The weather news in October was headlined by a single event: Hurricane Matthew. However, after the storm, dry weather took hold for the rest of the month.
October Temperatures Above Normal But Still Seasonal
Last month’s statewide average temperature of 62.45°F ranks as the 13th-warmest October in North Carolina since 1895. Average maximum, minimum, and mean temperatures across the state were generally 3 to 4 degrees above normal.
Although temperatures were a bit on the warm side, they did mark a substantial cooldown from our summer-like September. In just a month, we went from up to a dozen days with temperatures above 90°F to just a handful of days warmer than 80°F.
Our low temperatures also cooled down, but not quite to what we’d expect for October. The western half of the state typically sees its first freeze of the season by the end of the month, but other than high-elevation mountain sites, most locations have yet to drop below freezing so far this fall.
Matthew’s Heavy Rain Dominates October Precip.
In a month featuring one of North Carolina’s wettest and most damaging hurricanes on record, October’s average statewide precipitation was 4.40 inches, making it the 26th-wettest October out of the past 122 years.
If that number seems low, there are two main reasons why. For one, while pockets of the state picked up 10 or more inches of rain from Matthew — a CoCoRaHS observer near Elizabethtown reported as much as 18.38 inches — the western part of the state received next to no precipitation during that event. And in the rest of the month before and after Matthew, there was less than a quarter-inch in most places around the state.
The dry weather after Matthew was a welcome relief to parts of eastern North Carolina that dealt with record flooding in the storm’s aftermath. The Neuse River at Smithfield and Goldsboro, as well as the Little River at Manchester near Fayetteville, reached all-time high crests, exceeding their peaks from Floyd. That water flowing down the rivers inundated towns from Rocky Mount to Kinston to Lumberton to Fayetteville, plus many places in between.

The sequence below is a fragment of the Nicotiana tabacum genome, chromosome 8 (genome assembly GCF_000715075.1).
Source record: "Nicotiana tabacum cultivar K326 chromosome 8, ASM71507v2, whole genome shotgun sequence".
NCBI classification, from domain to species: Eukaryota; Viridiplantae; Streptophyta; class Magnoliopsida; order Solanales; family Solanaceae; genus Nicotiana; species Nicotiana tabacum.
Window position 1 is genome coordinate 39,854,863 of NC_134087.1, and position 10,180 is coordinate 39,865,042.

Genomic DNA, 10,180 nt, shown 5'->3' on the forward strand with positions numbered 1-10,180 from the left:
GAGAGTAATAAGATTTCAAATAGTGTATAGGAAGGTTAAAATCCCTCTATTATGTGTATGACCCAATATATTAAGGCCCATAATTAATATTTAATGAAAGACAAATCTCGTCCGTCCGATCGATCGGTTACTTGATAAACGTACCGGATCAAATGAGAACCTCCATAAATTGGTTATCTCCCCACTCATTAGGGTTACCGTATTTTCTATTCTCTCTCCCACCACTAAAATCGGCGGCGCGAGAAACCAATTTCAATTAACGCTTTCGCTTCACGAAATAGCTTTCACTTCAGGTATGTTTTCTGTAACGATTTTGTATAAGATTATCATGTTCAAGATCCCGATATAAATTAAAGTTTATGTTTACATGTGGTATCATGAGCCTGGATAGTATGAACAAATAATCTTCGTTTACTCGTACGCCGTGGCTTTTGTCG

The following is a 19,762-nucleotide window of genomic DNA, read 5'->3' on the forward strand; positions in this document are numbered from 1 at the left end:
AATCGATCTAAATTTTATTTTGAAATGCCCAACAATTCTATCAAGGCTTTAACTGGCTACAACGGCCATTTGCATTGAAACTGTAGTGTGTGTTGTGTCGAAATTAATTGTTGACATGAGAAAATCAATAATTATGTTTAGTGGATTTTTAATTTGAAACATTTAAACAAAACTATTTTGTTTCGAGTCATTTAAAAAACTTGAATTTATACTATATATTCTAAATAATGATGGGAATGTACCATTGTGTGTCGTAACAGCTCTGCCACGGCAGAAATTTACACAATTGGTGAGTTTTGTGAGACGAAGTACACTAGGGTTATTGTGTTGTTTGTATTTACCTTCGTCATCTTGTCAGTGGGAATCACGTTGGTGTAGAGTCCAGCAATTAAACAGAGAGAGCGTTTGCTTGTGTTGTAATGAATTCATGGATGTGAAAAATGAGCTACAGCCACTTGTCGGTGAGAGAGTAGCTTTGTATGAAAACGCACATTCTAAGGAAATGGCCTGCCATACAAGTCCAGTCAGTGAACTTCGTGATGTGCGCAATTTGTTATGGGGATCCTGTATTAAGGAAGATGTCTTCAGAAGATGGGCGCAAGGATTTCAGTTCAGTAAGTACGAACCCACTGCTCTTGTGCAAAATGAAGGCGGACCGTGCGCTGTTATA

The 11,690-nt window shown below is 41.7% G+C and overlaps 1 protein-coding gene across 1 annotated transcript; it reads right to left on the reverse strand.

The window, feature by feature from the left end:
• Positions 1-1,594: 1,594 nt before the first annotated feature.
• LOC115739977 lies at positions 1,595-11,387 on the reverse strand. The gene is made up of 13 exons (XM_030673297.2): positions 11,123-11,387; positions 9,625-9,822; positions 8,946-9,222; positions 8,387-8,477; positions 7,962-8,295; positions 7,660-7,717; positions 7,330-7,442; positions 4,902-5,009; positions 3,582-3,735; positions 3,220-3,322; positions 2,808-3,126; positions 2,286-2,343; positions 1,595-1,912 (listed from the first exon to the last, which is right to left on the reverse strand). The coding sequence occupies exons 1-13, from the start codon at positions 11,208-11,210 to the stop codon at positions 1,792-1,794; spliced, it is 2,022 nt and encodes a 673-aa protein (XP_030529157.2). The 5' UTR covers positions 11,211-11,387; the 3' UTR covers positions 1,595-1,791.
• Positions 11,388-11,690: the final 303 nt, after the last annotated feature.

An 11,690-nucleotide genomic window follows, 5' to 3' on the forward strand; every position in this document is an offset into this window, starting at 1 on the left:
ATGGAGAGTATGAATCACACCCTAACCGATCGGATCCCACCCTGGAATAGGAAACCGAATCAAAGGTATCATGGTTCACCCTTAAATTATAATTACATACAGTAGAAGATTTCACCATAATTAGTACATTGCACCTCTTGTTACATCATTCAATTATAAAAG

That flooding unfortunately took its toll on human lives. A total of 28 deaths have been reported from the storm in North Carolina, mostly due to drowning. Emergency management officials have put the storm’s current cost at $1.5 billion, and that doesn’t include damage to roads and bridges or the agriculture industry.
Those preliminary totals still rank Matthew as our 4th-costliest and 5th-deadliest tropical cyclone on record. If there’s any good news about those rankings, it may be that Matthew probably won’t be as devastating as Floyd, likely in part due to updated flood mapping, computer modeling, and infrastructure improvements that were done in Floyd’s wake.
You can find more information about Matthew, including photos from eastern North Carolina, in this summary by the National Weather Service office in Morehead City.
Mountain Drought Affecting Ag, Leaf Color
While eastern North Carolina dealt with flooding, the southern Mountains sank further into drought conditions after receiving less than an inch of rainfall all month. Asheville had just 0.52 inches of precipitation, Marion reported 0.34 inches, and Cullowhee received only 0.21 inches.
Two weeks ago, Extreme Drought — the second-most severe category on the US Drought Monitor’s classification scheme — was introduced to the far western counties. Not far from there, Exceptional Drought conditions are in place across northern Georgia and Alabama.
Agriculture extension agents in the western part of the state noted impacts of their own in last week’s USDA Crop Reports:
Rutherford County is experiencing extremely dry conditions. Producers are waiting to see if it rains before planting wheat. Livestock producers have been feeding hay most of the summer and now fall.Janice Nicholson, Rutherford County FSA
Some farmers feeding hay now they need for winter. Wells and springs drying up. Driest I have seen it in 50 years.Keith Wood, Cherokee County Extension
Citizen scientists from the CoCoRaHS Condition Monitoring project have also observed drying conditions across the Mountains and Foothills. As one Buncombe County observer put it, the dryness has had both some positive and negative impacts:
0.1 [inches of rain] this week was basically a dust buster. Dry dry dry. Two active forest fires. Lovely weather for tourists. Farmers, golfers, lawn maintenance folks not so much. Water stations in the garden busy with birds and other critters.Reported October 25, 2016
The warm, dry weather this summer and fall also affected the famous fall leaf color in the Mountains, perhaps for better and for worse. Some leaves began to change colors or fall early because of the dry conditions, but a fairly mild October also prolonged the leaf season and slightly delayed the peak of the fall color.
In November, the rest of the state will reach and pass the peak of color, ranging from red maple to orange birch to yellow poplar leaves. As the trees lose their leaves, our attention will turn to the winter, so stay tuned beginning on November 10 as we release our annual Winter Outlook blog post series to preview and predict how the next few months may play out.